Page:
The weekday is well into its arch. People have had lunch. Day shifters begin to count time. Night shifters are readying themselves with resistant yawns. Midday nap-takers lose themselves in absurd dreams. No one has time to pause and consider the young woman ambling along the town’s bike and hike trail.
Well, no one except for those that pass by her. The avid recumbent cyclist gives her a long stare. “His belly’s too fat for a tight jersey,” she thinks. “Cycling is for lazy people.” The dog-walker quirks a smile and says, “Howdy.” She smiles back. “Who says howdy?” She thinks.
The early summer air is thick with humidity and the snow of cotton wood blooms. She compares the air to breathing through a wet sock. As she passes beneath the branches of a young blackgum, she catches a spider’s silk line across the face. She pulls it away in a comic haste. Beside the bike and hike trail trickles a grassed-over creek; that which a mile away flows into a water-filled depression. A depression that has local geologists concerned as it continues to depress and imperialize the surrounding land for its shoreline. The young woman walks to the depression, called Trunley Lake, because she has never seen it, and today she wants to do something she has never done.
She chooses to do such today, as she remains in the same clothing she wore the night before. Her clutch with wallet, cell phone and keys – the holy trinity, as she overheard someone call it, were absent from her pockets. And seemingly, from her life. When a woman wakes up from the night before and without the holy trinity, well, she’s free. Temporarily, anyway. The new sense of freedom propelled her to wander the bike and hike trail to Trunley Lake.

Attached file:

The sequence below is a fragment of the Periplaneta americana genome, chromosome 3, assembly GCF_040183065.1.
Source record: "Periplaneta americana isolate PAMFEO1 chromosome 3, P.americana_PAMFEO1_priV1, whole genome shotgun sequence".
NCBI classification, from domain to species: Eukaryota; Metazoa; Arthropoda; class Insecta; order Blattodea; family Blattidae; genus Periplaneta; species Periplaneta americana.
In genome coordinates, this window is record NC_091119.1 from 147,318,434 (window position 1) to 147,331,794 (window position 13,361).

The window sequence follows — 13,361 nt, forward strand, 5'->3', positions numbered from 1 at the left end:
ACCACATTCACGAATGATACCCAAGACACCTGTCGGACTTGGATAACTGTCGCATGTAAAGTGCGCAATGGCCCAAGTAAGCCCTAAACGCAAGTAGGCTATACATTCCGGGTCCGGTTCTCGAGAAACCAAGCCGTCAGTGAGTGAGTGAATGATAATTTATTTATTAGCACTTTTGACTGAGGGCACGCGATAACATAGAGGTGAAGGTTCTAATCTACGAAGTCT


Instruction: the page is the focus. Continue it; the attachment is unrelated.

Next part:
The night prior, he wouldn’t stop talking about it; at the big table in the bar or in the kitchen of the house party – even in the empty classroom; before she undressed and he just unzipped – about Trunley Lake. An old farmer, whose land the lake is overtaking, patrols his part of the shoreline with a shotgun and a loud mouth. He claims ownership over the lake, the lake steward perhaps; but one can never really own such a thing as a lake. Especially one that is growing. He said the old farmer never dares to enter the lake. It’s odd, he said. It’s like he’s afraid of the water.
“I’m sitting out there one morning, in my waders and a holding line, and the mist rises from the water and curls around the dead tree trunks like a serpent. Like a boa attempting to squeeze the bare trunks in half. It creeps toward me like its figuring me out. I know it’s just mist, but it feels alive. I think I hear whispers when something hits my leg, I jump, yell and turn around and it’s a floating cooler. I bend down, open it up and it’s full of unopened bottles of bum wine. Then the old man pops a shell into the air from across the way and yells at me to ‘git goin’.” So I go. Never went back.”